However, this view contradicts the unanimous teaching of the Fathers concerning what St. Thomas calls “the first perfection of the universe,” which entails that God created all of the different kinds of creatures at the beginning of time, for man, each one perfect according to its nature.  On the other hand, the standard geochronology embraced by the progressive creationists holds that the hundreds of millions of years of Earth’s history witnessed innumerable extinctions of various kinds of life-forms, in a world that was filled with death, deformity and disease during the long ages that elapsed prior to the creation of man and the Original Sin.  In short, progressive creationists deny what St. Thomas defines as “the completeness of the universe at its first founding.”[7]

Some progressive creationists try to invoke St. Augustine in support of their hypothesis, in view of St. Augustine’s belief in spontaneous generation and his belief in rationes seminales, seminal reasons, or determined potentialities, which God by His divine power brought into actual existence after the creation of all things at the beginning of time.  However, a careful examination of St. Augustine’s readings does not support their opinion.  In St. Augustine’s commentary on the creation of Eve from Adam’s side in the City of God, he still classifies the actualization of these “rational seeds” as a work that only God can do and one that takes place at the beginning of creation, since he calls the creation of Eve from Adam’s side one of the “first works” of creation and places it, according to the Biblical chronology, at a point in time less than six thousand years before his own lifetime, or about 5,500 years before the Birth of Christ.

Moreover, with the rest of the Fathers and Doctors, St. Augustine taught that “In this creation, had no one sinned, the world would have been filled and beautified with natures good without exception.”[8] Whereas all theistic evolutionists and progressive creationists appeal to the so-called geologic column as proof that the Earth is hundreds of millions of years old, for St. Augustine, the fact the fossils all over the Earth and at every level of the geologic column exhibit signs of death, deformity and disease, would suffice to prove that they must have been produced after the Fall, and not during the period of time leading up to the creation of Adam and Eve.

In conclusion, the belief of many Church Fathers in spontaneous generation in no way calls into question the truth of their unanimous interpretation of Genesis as teaching the special creation by God of all of the different kinds of creatures, for man, at the beginning of time.

Hugh Owen
Feast of the Holy Name of Mary
September 12, 2020

References

[1] Cf. Vatican I, Session III, Chapter 2, on Revelation and Vatican II, Dei Verbum, Chapter III, On Sacred Scripture , Its Inspiration and Divine Interpretation.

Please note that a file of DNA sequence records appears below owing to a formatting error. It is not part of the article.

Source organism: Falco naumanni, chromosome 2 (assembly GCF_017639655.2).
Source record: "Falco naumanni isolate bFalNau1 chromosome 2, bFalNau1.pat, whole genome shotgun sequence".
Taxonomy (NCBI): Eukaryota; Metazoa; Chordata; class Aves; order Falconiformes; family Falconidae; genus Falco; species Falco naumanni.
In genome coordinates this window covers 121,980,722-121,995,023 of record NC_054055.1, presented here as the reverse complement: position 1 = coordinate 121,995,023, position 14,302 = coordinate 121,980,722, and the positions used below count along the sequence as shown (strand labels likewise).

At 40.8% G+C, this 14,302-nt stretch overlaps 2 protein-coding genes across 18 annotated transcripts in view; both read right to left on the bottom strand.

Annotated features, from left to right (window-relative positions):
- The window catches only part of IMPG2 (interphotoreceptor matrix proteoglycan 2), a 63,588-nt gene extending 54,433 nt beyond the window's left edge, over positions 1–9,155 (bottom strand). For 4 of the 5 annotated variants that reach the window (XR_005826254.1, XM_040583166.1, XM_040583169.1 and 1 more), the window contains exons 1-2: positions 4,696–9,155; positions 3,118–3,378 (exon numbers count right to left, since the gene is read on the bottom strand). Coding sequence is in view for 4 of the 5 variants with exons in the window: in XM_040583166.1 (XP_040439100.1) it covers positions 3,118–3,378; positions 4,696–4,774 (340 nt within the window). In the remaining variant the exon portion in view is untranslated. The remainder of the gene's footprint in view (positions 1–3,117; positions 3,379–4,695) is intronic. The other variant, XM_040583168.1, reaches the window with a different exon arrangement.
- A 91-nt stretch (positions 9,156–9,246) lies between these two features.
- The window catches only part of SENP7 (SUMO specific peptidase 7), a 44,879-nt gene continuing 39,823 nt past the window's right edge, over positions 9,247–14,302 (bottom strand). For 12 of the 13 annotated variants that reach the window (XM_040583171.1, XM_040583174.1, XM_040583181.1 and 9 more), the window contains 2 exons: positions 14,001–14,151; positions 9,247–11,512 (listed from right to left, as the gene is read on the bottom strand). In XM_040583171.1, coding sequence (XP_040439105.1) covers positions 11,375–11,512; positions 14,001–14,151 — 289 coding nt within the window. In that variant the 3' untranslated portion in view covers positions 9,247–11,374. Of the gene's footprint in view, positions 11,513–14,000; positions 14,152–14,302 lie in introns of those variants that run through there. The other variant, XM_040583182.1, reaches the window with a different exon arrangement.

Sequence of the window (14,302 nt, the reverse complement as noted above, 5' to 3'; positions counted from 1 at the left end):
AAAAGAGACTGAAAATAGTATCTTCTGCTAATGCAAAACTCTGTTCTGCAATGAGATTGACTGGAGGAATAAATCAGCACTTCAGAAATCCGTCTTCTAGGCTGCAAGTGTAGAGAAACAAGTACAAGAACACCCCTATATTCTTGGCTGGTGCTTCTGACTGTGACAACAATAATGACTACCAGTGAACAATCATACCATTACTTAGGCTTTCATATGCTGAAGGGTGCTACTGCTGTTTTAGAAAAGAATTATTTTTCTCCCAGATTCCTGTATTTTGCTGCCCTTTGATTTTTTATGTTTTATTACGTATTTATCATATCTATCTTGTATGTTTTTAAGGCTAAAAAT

[2] ST. AUGUSTINE, ON THE TRINITY, BOOK IIII, CHAPTER VIII

[3] SAINT AUGUSTINE, The Literal Meaning of Genesis, Vol. 1., Book 3, Section 23.

[4] SAINT THOMAS AQUINAS, ST, I, Q. 71, Reply to Obj. 1.

[5] These examples highlight the fact that “the literal and obvious” sense of historical books of the Bible, like Genesis, has repeatedly been confirmed by empirical science, in regard to many matters, while extra-Biblical philosophical assumptions and speculations have led even Fathers and Doctors of the Church to err by giving more weight to extra-Biblical views than to the literal and obvious sense of Scripture and the liturgical tradition of the Church.  Perhaps the most flagrant example of this concerns the time of ensoulment.  The Fathers and Doctors, like St. Maximus the Confessor, who addressed this topic through the lens of the literal and obvious sense of Scripture and the Church’s liturgical tradition, held that human life began at conception, just as the beginning of the human life of the Blessed Virgin Mary has always been liturgically commemorated as the “conception of St. Ann,” nine months before the liturgical celebration of her Nativity.  St. Thomas Aquinas, on the other hand, followed Aristotle in holding to “delayed ensoulment,” a view that has little if any basis in Scripture or the liturgical tradition of the Church, and one that has been falsified by modern biology’s understanding of the fertilized human egg as “the most specialized cell in the world” (Dr. Jerome Lejeune), containing within itself all of the genetic information for the complete development of a human body (cf. JOHN R. LING, When Does Human Life Begin? (Newcastle-upon-Tyne: The Christian Institute)

[6] SAINT THOMAS AQUINAS, ST, I, Q. 115, Art. 2, Reply to Obj. 2.

[7] “[T]he final perfection, which is the end of the whole universe, is the perfect beatitude of the saints at the consummation of the world; and the first perfection is the completeness of the universe at its first founding, and this is what is ascribed to the seventh day” ST. THOMAS AQUINAS, ST, I, q. 73, a. 1.

[8] SAINT AUGUSTINE, City of God, Book XI, Chapter 23.